Again, as well, we find a bit of racism mixed in with occultism.  After all, so many of the secret chiefs come from Tibet, or India, or are Native American — which seems like a really good thing, doesn’t it?  I mean, it’s respectful of other cultures to honor their wisdom.  But that’s the problem: it’s not honoring their wisdom, because these “Tibetan” or whathaveyou secret chiefs are having the dubious wisdom of their humble acolytes put in their mouths.  When my secret and mysterious Native American spirit guide tells me some great teaching of his long lost people, what I’m probably really doing is projecting my own, quite western, quite white, probably quite imperialist views of what wisdom is onto this figurehead of “savage wisdom.”  It’s insulting, both to the western mystery traditions themselves which don’t need to be exoticized to be valuable, but more importantly it’s insulting to the people whose cultures we’ve reduced to “sources of secret wisdom,” rather than recognizing their complexity and richness as a culture.

Fortunately, this trend in occultism is dying out.  One rarely sees people claiming special knowledge from channeled hidden masters anymore, and the Native American spirit guide is, thank goodness, a thing of the past — in no small part, perhaps, thanks to those Native Americans who stopped putting up with the patronizing nonsense and spoke out against it.

And it’s doubly fortunate, because when we push our authority off onto secret chiefs, distant authority figures, and made up projections of our own prejudices, then we surrender our own authority.  And that’s not something a magician does lightly.  If the head of a magical order says, “I made up these rituals based on some stuff I read, and some of my own practices and experiences, as well as a few intuitions and insights I had,” I’d have more respect for that than claims of secret chiefs and mysterious ciphers.

What I Don’t Believe: Atlantis (1/3)

Posted in I don't believe on November 4, 2012 by P. Dunn

This is the first in a three post series on subjects in the occult that I don’t believe in.  Partially, I expect to stir some controversy, but really I want to talk about credulity and credibility, and also the pernicious nature of some of the teachings of the occult.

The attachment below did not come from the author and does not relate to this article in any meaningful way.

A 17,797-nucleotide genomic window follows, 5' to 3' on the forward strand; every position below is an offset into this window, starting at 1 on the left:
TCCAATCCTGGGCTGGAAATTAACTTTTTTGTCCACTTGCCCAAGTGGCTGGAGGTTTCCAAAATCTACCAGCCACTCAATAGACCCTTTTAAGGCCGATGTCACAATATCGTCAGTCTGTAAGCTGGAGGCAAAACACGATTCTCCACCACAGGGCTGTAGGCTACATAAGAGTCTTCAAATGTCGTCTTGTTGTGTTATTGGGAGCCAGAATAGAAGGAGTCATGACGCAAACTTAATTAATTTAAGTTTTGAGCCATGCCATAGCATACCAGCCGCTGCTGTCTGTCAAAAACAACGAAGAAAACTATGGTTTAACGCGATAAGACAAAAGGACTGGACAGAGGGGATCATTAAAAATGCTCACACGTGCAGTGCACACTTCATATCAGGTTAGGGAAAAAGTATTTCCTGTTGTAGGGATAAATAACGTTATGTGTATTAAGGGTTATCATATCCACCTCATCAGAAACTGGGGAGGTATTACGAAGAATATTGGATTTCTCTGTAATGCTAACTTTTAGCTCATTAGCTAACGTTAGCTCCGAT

So: I don’t believe in Atlantis.  Or rather, I don’t believe that Atlantis, as Plato in Timaeus 24e-25a describes it:

For it is related in our records how once upon a time your State stayed the course of a mighty host, which, starting from a distant point in the Atlantic ocean, was insolently advancing to attack the whole of Europe, and Asia to boot. For the ocean there was at that time navigable; for in front of the mouth which you Greeks call, as you say, ‘the pillars of Heracles,’ there lay an island which was larger than Libya and Asia together; and it was possible for the travelers of that time to cross from it to the other islands, and from the islands to the whole of the continent over against them which encompasses that veritable ocean. For all that we have here, lying within the mouth of which we speak, is evidently a haven having a narrow entrance; but that yonder is a real ocean, and the land surrounding it may most rightly be called, in the fullest and truest sense, a continent. Now in this island of Atlantis there existed a confederation of kings, of great and marvelous power, which held sway over all the island, and over many other islands also and parts of the continent.

There is not any particularly good evidence that such a continent ever existed.

That’s not to say there aren’t lost civilizations, lost knowledge, and lost wisdom.  By no means!  One of the single most important books to a working theurgist — the Chaldean Oracles — is lost.  All we have are fragments, many of which are just a phrase or two quoted by someone else.  Moreover, there are whole writing systems, such as Rongorongo, that we cannot read, presumably with lost wisdom of their own.  But none of these come from Atlantis.

It’s not the assertion that Atlantis exists that I have a problem with.  It’s the racist and dismissive undertones that go along with it. One claim often made in occult circles about Atlantis is that every ancient culture got a “leg up” by settlers from the failing Atlantis. If the colonialist assumptions here don’t jump right out at you, well, you need to read Edward Said.  After all, if the poor benighted people of whatever country couldn’t get their stuff together until some external colonialists taught them how to do it, that justifies our own colonialism, doesn’t it?  At the same time, you got a nice dose of orientalism: the mystical and wise teachings of Other Culture Here all come from the same foundations.  They’re all the same, just as those Other People are all the same.

This is a bit like the old claim of the Perennial Philosophy, but it’s got extra scoops of ignorance, because rather than just saying “there are a lot of similarities between the teachings of diverse cultures” (something I do agree with), it says “and this similarity must be because of some sunken continent.”  Couldn’t it — wouldn’t it, more likely — be from the fact that human beings are very similar and are perceiving very similar truths?  If we all perceive an elephant, no one suggests that our ways of seeing and touching the elephant must have come from Atlantis.

Will we find sunken remains of cities?  Sure.  Underwater archeology is actually a thing.  Are they Atlantis?  Not in the sense of a wise and terrible continent sunk for its own arrogance and also the font of all the wisdom of the Orient and elsewhere.  Could there have been a historical Atlantis, perhaps not so large as Plato suggests?  Absolutely.  But it’s not the Occult Atlantis of the New Age movement.

And don’t even get me started on Lemuria.